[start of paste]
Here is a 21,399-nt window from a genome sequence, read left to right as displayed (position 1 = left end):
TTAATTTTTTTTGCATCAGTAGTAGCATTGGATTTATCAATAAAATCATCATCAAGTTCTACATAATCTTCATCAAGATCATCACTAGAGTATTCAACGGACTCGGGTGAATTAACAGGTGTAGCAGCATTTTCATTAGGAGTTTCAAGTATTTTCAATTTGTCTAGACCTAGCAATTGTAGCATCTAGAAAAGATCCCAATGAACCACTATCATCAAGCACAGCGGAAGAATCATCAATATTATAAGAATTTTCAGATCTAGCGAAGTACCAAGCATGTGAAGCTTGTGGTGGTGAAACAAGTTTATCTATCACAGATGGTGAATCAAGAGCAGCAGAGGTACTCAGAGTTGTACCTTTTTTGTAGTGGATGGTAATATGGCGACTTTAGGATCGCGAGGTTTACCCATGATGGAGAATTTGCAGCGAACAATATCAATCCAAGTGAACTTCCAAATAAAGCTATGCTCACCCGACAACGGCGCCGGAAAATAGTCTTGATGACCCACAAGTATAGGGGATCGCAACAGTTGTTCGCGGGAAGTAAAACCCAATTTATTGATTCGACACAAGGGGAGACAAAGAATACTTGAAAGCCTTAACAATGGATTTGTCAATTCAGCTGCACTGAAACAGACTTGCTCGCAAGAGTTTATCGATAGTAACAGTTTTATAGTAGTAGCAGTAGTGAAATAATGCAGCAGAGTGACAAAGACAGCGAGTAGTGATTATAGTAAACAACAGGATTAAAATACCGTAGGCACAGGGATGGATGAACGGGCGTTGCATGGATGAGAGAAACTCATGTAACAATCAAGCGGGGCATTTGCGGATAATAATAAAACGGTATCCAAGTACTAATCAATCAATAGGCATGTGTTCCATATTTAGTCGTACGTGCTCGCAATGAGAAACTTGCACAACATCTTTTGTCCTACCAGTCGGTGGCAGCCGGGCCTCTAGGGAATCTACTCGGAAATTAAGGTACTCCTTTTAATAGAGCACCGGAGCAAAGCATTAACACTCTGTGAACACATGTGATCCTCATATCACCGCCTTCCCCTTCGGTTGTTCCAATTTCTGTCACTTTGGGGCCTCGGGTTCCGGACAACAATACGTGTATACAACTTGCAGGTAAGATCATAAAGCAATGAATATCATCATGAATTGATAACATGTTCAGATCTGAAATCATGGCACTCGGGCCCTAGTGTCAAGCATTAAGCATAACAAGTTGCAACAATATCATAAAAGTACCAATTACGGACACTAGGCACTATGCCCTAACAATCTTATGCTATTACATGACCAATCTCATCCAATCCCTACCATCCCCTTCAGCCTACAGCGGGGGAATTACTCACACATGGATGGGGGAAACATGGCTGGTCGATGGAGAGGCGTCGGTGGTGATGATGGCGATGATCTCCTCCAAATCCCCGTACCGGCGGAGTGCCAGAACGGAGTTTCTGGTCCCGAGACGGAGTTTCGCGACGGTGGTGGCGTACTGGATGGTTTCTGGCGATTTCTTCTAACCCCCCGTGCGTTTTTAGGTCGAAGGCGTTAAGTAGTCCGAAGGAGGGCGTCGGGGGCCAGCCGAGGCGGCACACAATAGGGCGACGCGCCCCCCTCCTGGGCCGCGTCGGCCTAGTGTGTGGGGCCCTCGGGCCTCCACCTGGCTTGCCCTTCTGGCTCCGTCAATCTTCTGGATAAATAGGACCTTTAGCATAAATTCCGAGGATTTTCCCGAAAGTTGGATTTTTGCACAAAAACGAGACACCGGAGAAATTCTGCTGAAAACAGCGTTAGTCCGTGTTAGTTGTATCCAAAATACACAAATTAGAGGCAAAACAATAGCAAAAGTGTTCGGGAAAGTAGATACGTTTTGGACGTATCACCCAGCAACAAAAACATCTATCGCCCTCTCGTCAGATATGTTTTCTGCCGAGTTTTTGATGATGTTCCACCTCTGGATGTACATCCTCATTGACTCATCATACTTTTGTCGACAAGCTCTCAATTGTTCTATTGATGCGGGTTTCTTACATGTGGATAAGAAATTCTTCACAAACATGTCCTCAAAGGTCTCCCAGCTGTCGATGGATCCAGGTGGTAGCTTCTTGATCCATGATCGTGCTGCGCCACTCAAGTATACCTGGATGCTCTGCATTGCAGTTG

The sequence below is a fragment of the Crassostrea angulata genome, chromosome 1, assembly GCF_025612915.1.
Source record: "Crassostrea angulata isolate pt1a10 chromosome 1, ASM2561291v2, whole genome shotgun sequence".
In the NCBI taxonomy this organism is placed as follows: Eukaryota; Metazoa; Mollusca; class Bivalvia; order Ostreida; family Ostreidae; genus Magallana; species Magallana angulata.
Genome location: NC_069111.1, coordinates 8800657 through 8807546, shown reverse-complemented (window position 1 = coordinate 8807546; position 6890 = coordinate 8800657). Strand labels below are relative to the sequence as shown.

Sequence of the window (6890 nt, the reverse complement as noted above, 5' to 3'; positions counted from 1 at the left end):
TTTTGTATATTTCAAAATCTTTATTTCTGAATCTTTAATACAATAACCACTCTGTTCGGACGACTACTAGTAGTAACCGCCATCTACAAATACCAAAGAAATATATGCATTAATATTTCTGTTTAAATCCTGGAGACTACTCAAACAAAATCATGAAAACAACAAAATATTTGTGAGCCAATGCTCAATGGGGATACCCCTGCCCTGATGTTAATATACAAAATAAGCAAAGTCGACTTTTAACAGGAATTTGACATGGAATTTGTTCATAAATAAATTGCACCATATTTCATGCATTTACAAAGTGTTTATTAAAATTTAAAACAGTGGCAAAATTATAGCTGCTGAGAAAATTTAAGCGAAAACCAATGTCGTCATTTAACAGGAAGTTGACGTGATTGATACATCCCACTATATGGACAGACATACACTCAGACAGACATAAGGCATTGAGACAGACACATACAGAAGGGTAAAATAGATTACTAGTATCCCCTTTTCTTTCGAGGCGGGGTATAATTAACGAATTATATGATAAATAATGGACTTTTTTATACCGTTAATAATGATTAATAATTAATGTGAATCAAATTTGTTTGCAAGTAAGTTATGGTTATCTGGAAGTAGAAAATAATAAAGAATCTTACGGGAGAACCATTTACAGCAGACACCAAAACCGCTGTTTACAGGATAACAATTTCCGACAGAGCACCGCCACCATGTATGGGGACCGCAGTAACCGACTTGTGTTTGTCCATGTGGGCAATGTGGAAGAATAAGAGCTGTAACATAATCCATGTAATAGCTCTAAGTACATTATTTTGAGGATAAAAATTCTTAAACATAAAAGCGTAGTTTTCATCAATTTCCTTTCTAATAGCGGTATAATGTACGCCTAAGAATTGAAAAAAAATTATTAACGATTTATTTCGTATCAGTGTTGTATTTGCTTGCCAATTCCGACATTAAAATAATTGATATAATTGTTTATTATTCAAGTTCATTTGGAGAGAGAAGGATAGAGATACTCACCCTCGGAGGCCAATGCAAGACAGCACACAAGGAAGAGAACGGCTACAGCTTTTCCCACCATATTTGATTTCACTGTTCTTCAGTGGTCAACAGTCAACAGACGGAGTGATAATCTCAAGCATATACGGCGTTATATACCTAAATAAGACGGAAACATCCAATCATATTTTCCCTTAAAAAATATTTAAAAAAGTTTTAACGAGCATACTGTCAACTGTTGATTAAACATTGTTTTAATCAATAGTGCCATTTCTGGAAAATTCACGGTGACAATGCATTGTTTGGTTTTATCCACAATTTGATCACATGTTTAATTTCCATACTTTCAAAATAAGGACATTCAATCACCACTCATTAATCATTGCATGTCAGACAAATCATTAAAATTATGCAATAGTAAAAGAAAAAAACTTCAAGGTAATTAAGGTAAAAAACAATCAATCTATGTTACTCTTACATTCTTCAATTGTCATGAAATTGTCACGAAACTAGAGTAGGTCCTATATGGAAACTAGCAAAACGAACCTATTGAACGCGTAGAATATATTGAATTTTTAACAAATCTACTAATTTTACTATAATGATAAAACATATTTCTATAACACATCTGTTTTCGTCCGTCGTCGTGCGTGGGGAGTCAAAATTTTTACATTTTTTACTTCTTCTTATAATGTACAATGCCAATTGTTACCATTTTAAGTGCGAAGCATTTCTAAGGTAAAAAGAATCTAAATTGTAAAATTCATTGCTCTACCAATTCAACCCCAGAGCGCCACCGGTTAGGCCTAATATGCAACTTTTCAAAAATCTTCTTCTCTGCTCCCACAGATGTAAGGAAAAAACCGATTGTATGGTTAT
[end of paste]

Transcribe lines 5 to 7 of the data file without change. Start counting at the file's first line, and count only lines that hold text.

In the NCBI taxonomy this organism is placed as follows: Eukaryota; Metazoa; Mollusca; class Bivalvia; order Ostreida; family Ostreidae; genus Magallana; species Magallana angulata.
Genome location: NC_069111.1, coordinates 8800657 through 8807546, shown reverse-complemented (window position 1 = coordinate 8807546; position 6890 = coordinate 8800657). Strand labels below are relative to the sequence as shown.

Sequence of the window (6890 nt, the reverse complement as noted above, 5' to 3'; positions counted from 1 at the left end):